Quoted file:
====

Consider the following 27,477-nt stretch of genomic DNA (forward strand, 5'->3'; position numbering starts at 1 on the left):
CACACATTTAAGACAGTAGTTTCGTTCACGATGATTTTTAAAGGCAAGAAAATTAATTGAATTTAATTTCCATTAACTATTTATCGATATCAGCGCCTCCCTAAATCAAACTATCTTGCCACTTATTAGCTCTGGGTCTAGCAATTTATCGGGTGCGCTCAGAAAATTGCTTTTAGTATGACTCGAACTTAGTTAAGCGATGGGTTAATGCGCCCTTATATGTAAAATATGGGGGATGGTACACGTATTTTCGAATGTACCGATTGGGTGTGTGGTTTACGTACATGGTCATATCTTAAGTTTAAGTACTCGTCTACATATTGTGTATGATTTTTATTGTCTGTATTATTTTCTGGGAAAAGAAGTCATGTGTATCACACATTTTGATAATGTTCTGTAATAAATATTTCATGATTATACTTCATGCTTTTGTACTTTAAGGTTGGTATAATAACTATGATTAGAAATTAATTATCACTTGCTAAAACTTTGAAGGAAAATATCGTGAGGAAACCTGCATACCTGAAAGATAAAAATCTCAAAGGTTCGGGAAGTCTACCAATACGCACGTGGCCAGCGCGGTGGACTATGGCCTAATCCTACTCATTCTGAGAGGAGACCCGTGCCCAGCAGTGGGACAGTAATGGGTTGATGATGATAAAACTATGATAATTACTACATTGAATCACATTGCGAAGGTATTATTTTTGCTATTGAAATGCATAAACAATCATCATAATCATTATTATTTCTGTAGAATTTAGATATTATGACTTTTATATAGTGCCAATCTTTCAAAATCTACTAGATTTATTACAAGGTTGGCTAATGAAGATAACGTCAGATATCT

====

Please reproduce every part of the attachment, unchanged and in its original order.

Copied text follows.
Consider the following 27,477-nt stretch of genomic DNA (forward strand, 5'->3'; position numbering starts at 1 on the left):
CACACATTTAAGACAGTAGTTTCGTTCACGATGATTTTTAAAGGCAAGAAAATTAATTGAATTTAATTTCCATTAACTATTTATCGATATCAGCGCCTCCCTAAATCAAACTATCTTGCCACTTATTAGCTCTGGGTCTAGCAATTTATCGGGTGCGCTCAGAAAATTGCTTTTAGTATGACTCGAACTTAGTTAAGCGATGGGTTAATGCGCCCTTATATGTAAAATATGGGGGATGGTACACGTATTTTCGAATGTACCGATTGGGTGTGTGGTTTACGTACATGGTCATATCTTAAGTTTAAGTACTCGTCTACATATTGTGTATGATTTTTATTGTCTGTATTATTTTCTGGGAAAAGAAGTCATGTGTATCACACATTTTGATAATGTTCTGTAATAAATATTTCATGATTATACTTCATGCTTTTGTACTTTAAGGTTGGTATAATAACTATGATTAGAAATTAATTATCACTTGCTAAAACTTTGAAGGAAAATATCGTGAGGAAACCTGCATACCTGAAAGATAAAAATCTCAAAGGTTCGGGAAGTCTACCAATACGCACGTGGCCAGCGCGGTGGACTATGGCCTAATCCTACTCATTCTGAGAGGAGACCCGTGCCCAGCAGTGGGACAGTAATGGGTTGATGATGATAAAACTATGATAATTACTACATTGAATCACATTGCGAAGGTATTATTTTTGCTATTGAAATGCATAAACAATCATCATAATCATTATTATTTCTGTAGAATTTAGATATTATGACTTTTATATAGTGCCAATCTTTCAAAATCTACTAGATTTATTACAAGGTTGGCTAATGAAGATAACGTCAGATATCT